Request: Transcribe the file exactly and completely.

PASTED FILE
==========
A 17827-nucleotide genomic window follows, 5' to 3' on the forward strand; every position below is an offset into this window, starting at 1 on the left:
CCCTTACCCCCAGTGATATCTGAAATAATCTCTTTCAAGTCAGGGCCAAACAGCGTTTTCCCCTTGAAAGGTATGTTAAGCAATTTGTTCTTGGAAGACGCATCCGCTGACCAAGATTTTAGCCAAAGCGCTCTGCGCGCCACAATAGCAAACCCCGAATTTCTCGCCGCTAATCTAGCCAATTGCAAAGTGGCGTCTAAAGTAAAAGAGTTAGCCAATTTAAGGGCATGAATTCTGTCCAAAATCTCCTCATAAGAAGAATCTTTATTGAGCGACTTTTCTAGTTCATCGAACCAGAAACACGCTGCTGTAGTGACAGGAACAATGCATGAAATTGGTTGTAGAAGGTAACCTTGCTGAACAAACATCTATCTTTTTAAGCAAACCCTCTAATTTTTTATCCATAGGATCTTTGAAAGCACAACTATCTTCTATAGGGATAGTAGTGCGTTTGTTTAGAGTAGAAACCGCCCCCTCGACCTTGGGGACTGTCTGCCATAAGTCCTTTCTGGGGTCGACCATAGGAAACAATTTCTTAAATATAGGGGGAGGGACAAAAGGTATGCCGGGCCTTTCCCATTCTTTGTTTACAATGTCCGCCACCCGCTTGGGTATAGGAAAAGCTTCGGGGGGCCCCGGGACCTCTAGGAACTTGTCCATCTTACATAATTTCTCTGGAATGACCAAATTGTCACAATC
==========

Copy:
A 17827-nucleotide genomic window follows, 5' to 3' on the forward strand; every position below is an offset into this window, starting at 1 on the left:
CCCTTACCCCCAGTGATATCTGAAATAATCTCTTTCAAGTCAGGGCCAAACAGCGTTTTCCCCTTGAAAGGTATGTTAAGCAATTTGTTCTTGGAAGACGCATCCGCTGACCAAGATTTTAGCCAAAGCGCTCTGCGCGCCACAATAGCAAACCCCGAATTTCTCGCCGCTAATCTAGCCAATTGCAAAGTGGCGTCTAAAGTAAAAGAGTTAGCCAATTTAAGGGCATGAATTCTGTCCAAAATCTCCTCATAAGAAGAATCTTTATTGAGCGACTTTTCTAGTTCATCGAACCAGAAACACGCTGCTGTAGTGACAGGAACAATGCATGAAATTGGTTGTAGAAGGTAACCTTGCTGAACAAACATCTATCTTTTTAAGCAAACCCTCTAATTTTTTATCCATAGGATCTTTGAAAGCACAACTATCTTCTATAGGGATAGTAGTGCGTTTGTTTAGAGTAGAAACCGCCCCCTCGACCTTGGGGACTGTCTGCCATAAGTCCTTTCTGGGGTCGACCATAGGAAACAATTTCTTAAATATAGGGGGAGGGACAAAAGGTATGCCGGGCCTTTCCCATTCTTTGTTTACAATGTCCGCCACCCGCTTGGGTATAGGAAAAGCTTCGGGGGGCCCCGGGACCTCTAGGAACTTGTCCATCTTACATAATTTCTCTGGAATGACCAAATTGTCACAATC